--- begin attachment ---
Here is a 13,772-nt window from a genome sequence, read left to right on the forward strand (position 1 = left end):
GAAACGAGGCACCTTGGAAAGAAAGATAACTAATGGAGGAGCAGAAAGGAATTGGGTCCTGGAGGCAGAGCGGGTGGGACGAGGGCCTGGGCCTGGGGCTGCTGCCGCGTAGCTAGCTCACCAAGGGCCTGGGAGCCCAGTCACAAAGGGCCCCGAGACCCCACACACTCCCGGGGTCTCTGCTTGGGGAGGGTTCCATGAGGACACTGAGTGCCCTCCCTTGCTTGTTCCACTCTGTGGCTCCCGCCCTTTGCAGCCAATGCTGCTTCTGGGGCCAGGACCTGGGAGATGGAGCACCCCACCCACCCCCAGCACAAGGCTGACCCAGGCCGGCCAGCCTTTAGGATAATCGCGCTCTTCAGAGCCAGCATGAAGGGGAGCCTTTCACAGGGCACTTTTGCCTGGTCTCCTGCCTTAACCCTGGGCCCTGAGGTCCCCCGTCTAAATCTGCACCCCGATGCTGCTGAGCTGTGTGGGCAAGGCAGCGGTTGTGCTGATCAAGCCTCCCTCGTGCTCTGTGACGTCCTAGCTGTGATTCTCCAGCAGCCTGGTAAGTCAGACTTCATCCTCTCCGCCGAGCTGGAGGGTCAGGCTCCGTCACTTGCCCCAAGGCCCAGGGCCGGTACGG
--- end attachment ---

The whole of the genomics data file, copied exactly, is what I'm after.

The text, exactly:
Here is a 13,772-nt window from a genome sequence, read left to right on the forward strand (position 1 = left end):
GAAACGAGGCACCTTGGAAAGAAAGATAACTAATGGAGGAGCAGAAAGGAATTGGGTCCTGGAGGCAGAGCGGGTGGGACGAGGGCCTGGGCCTGGGGCTGCTGCCGCGTAGCTAGCTCACCAAGGGCCTGGGAGCCCAGTCACAAAGGGCCCCGAGACCCCACACACTCCCGGGGTCTCTGCTTGGGGAGGGTTCCATGAGGACACTGAGTGCCCTCCCTTGCTTGTTCCACTCTGTGGCTCCCGCCCTTTGCAGCCAATGCTGCTTCTGGGGCCAGGACCTGGGAGATGGAGCACCCCACCCACCCCCAGCACAAGGCTGACCCAGGCCGGCCAGCCTTTAGGATAATCGCGCTCTTCAGAGCCAGCATGAAGGGGAGCCTTTCACAGGGCACTTTTGCCTGGTCTCCTGCCTTAACCCTGGGCCCTGAGGTCCCCCGTCTAAATCTGCACCCCGATGCTGCTGAGCTGTGTGGGCAAGGCAGCGGTTGTGCTGATCAAGCCTCCCTCGTGCTCTGTGACGTCCTAGCTGTGATTCTCCAGCAGCCTGGTAAGTCAGACTTCATCCTCTCCGCCGAGCTGGAGGGTCAGGCTCCGTCACTTGCCCCAAGGCCCAGGGCCGGTACGG